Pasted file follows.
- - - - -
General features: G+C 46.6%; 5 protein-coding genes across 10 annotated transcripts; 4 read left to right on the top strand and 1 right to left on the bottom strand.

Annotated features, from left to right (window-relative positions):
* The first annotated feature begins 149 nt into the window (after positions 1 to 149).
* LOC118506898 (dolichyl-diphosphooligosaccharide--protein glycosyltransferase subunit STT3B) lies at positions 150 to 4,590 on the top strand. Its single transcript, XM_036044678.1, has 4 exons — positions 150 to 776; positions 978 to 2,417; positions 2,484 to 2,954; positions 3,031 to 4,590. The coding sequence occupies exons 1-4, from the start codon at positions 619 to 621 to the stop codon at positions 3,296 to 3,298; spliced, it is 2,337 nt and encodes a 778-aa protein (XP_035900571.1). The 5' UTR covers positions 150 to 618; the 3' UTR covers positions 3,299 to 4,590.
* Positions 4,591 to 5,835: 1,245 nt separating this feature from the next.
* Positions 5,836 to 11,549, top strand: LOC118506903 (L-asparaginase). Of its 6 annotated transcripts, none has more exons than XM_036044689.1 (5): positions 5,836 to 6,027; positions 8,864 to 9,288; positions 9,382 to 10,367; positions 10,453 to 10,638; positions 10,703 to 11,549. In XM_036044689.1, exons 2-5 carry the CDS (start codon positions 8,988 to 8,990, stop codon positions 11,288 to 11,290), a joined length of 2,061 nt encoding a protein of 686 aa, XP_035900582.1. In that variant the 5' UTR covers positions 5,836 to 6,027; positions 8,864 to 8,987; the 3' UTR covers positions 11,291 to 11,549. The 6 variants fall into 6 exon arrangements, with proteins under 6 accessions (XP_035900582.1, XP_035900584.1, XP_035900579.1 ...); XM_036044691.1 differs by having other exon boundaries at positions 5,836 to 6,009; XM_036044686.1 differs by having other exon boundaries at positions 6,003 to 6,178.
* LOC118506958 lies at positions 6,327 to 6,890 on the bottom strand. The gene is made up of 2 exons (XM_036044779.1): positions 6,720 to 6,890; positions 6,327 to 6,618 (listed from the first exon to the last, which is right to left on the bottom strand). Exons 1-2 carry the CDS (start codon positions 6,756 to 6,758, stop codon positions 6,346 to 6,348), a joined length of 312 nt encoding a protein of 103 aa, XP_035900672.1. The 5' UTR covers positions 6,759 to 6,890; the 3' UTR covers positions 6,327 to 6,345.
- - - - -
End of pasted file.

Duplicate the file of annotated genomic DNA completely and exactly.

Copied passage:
General features: G+C 46.6%; 5 protein-coding genes across 10 annotated transcripts; 4 read left to right on the top strand and 1 right to left on the bottom strand.

Annotated features, from left to right (window-relative positions):
* The first annotated feature begins 149 nt into the window (after positions 1 to 149).
* LOC118506898 (dolichyl-diphosphooligosaccharide--protein glycosyltransferase subunit STT3B) lies at positions 150 to 4,590 on the top strand. Its single transcript, XM_036044678.1, has 4 exons — positions 150 to 776; positions 978 to 2,417; positions 2,484 to 2,954; positions 3,031 to 4,590. The coding sequence occupies exons 1-4, from the start codon at positions 619 to 621 to the stop codon at positions 3,296 to 3,298; spliced, it is 2,337 nt and encodes a 778-aa protein (XP_035900571.1). The 5' UTR covers positions 150 to 618; the 3' UTR covers positions 3,299 to 4,590.
* Positions 4,591 to 5,835: 1,245 nt separating this feature from the next.
* Positions 5,836 to 11,549, top strand: LOC118506903 (L-asparaginase). Of its 6 annotated transcripts, none has more exons than XM_036044689.1 (5): positions 5,836 to 6,027; positions 8,864 to 9,288; positions 9,382 to 10,367; positions 10,453 to 10,638; positions 10,703 to 11,549. In XM_036044689.1, exons 2-5 carry the CDS (start codon positions 8,988 to 8,990, stop codon positions 11,288 to 11,290), a joined length of 2,061 nt encoding a protein of 686 aa, XP_035900582.1. In that variant the 5' UTR covers positions 5,836 to 6,027; positions 8,864 to 8,987; the 3' UTR covers positions 11,291 to 11,549. The 6 variants fall into 6 exon arrangements, with proteins under 6 accessions (XP_035900582.1, XP_035900584.1, XP_035900579.1 ...); XM_036044691.1 differs by having other exon boundaries at positions 5,836 to 6,009; XM_036044686.1 differs by having other exon boundaries at positions 6,003 to 6,178.
* LOC118506958 lies at positions 6,327 to 6,890 on the bottom strand. The gene is made up of 2 exons (XM_036044779.1): positions 6,720 to 6,890; positions 6,327 to 6,618 (listed from the first exon to the last, which is right to left on the bottom strand). Exons 1-2 carry the CDS (start codon positions 6,756 to 6,758, stop codon positions 6,346 to 6,348), a joined length of 312 nt encoding a protein of 103 aa, XP_035900672.1. The 5' UTR covers positions 6,759 to 6,890; the 3' UTR covers positions 6,327 to 6,345.